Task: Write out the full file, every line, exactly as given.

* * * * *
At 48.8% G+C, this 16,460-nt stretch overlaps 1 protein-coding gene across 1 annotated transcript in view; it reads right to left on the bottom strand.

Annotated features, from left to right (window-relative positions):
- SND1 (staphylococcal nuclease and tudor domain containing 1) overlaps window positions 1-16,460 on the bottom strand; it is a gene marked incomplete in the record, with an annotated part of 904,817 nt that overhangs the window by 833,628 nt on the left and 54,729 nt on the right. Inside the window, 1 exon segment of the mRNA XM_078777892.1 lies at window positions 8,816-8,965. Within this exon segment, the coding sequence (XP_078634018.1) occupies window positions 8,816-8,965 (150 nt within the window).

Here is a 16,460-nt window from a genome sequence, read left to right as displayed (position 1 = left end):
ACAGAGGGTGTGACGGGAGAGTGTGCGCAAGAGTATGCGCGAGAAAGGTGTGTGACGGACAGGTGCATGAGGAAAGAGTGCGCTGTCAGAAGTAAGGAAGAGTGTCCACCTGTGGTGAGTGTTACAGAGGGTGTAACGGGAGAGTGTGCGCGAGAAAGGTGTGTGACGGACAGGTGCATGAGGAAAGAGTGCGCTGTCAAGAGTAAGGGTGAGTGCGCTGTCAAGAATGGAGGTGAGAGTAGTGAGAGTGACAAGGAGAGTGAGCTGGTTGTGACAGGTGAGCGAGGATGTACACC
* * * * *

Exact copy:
At 48.8% G+C, this 16,460-nt stretch overlaps 1 protein-coding gene across 1 annotated transcript in view; it reads right to left on the bottom strand.

Annotated features, from left to right (window-relative positions):
- SND1 (staphylococcal nuclease and tudor domain containing 1) overlaps window positions 1-16,460 on the bottom strand; it is a gene marked incomplete in the record, with an annotated part of 904,817 nt that overhangs the window by 833,628 nt on the left and 54,729 nt on the right. Inside the window, 1 exon segment of the mRNA XM_078777892.1 lies at window positions 8,816-8,965. Within this exon segment, the coding sequence (XP_078634018.1) occupies window positions 8,816-8,965 (150 nt within the window).

Here is a 16,460-nt window from a genome sequence, read left to right as displayed (position 1 = left end):
ACAGAGGGTGTGACGGGAGAGTGTGCGCAAGAGTATGCGCGAGAAAGGTGTGTGACGGACAGGTGCATGAGGAAAGAGTGCGCTGTCAGAAGTAAGGAAGAGTGTCCACCTGTGGTGAGTGTTACAGAGGGTGTAACGGGAGAGTGTGCGCGAGAAAGGTGTGTGACGGACAGGTGCATGAGGAAAGAGTGCGCTGTCAAGAGTAAGGGTGAGTGCGCTGTCAAGAATGGAGGTGAGAGTAGTGAGAGTGACAAGGAGAGTGAGCTGGTTGTGACAGGTGAGCGAGGATGTACACC